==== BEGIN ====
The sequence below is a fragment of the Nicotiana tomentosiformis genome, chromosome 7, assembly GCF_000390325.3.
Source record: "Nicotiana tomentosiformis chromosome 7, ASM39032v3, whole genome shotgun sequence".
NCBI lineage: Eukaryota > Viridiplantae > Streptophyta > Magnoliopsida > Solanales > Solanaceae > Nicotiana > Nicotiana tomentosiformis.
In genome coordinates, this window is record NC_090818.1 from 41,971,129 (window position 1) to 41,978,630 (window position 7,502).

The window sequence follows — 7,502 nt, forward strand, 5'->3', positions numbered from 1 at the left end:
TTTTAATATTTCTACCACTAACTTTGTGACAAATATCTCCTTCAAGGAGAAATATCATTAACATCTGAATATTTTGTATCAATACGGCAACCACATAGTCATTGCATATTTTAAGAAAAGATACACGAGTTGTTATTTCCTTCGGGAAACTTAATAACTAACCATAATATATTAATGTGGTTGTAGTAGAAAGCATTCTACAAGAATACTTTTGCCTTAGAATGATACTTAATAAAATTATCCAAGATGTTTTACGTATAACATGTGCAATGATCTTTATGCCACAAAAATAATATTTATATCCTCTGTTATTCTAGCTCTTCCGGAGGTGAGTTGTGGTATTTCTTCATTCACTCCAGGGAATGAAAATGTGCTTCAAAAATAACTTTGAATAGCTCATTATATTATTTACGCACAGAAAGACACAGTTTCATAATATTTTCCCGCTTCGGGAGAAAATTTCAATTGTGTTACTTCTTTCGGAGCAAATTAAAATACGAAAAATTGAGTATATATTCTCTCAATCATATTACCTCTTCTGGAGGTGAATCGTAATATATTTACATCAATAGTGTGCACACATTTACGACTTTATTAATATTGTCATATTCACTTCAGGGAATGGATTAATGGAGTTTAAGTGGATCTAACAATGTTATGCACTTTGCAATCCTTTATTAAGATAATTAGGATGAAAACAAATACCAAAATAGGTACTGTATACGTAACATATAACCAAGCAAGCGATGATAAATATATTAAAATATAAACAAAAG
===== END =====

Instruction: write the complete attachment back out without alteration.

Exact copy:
The sequence below is a fragment of the Nicotiana tomentosiformis genome, chromosome 7, assembly GCF_000390325.3.
Source record: "Nicotiana tomentosiformis chromosome 7, ASM39032v3, whole genome shotgun sequence".
NCBI lineage: Eukaryota > Viridiplantae > Streptophyta > Magnoliopsida > Solanales > Solanaceae > Nicotiana > Nicotiana tomentosiformis.
In genome coordinates, this window is record NC_090818.1 from 41,971,129 (window position 1) to 41,978,630 (window position 7,502).

The window sequence follows — 7,502 nt, forward strand, 5'->3', positions numbered from 1 at the left end:
TTTTAATATTTCTACCACTAACTTTGTGACAAATATCTCCTTCAAGGAGAAATATCATTAACATCTGAATATTTTGTATCAATACGGCAACCACATAGTCATTGCATATTTTAAGAAAAGATACACGAGTTGTTATTTCCTTCGGGAAACTTAATAACTAACCATAATATATTAATGTGGTTGTAGTAGAAAGCATTCTACAAGAATACTTTTGCCTTAGAATGATACTTAATAAAATTATCCAAGATGTTTTACGTATAACATGTGCAATGATCTTTATGCCACAAAAATAATATTTATATCCTCTGTTATTCTAGCTCTTCCGGAGGTGAGTTGTGGTATTTCTTCATTCACTCCAGGGAATGAAAATGTGCTTCAAAAATAACTTTGAATAGCTCATTATATTATTTACGCACAGAAAGACACAGTTTCATAATATTTTCCCGCTTCGGGAGAAAATTTCAATTGTGTTACTTCTTTCGGAGCAAATTAAAATACGAAAAATTGAGTATATATTCTCTCAATCATATTACCTCTTCTGGAGGTGAATCGTAATATATTTACATCAATAGTGTGCACACATTTACGACTTTATTAATATTGTCATATTCACTTCAGGGAATGGATTAATGGAGTTTAAGTGGATCTAACAATGTTATGCACTTTGCAATCCTTTATTAAGATAATTAGGATGAAAACAAATACCAAAATAGGTACTGTATACGTAACATATAACCAAGCAAGCGATGATAAATATATTAAAATATAAACAAAAG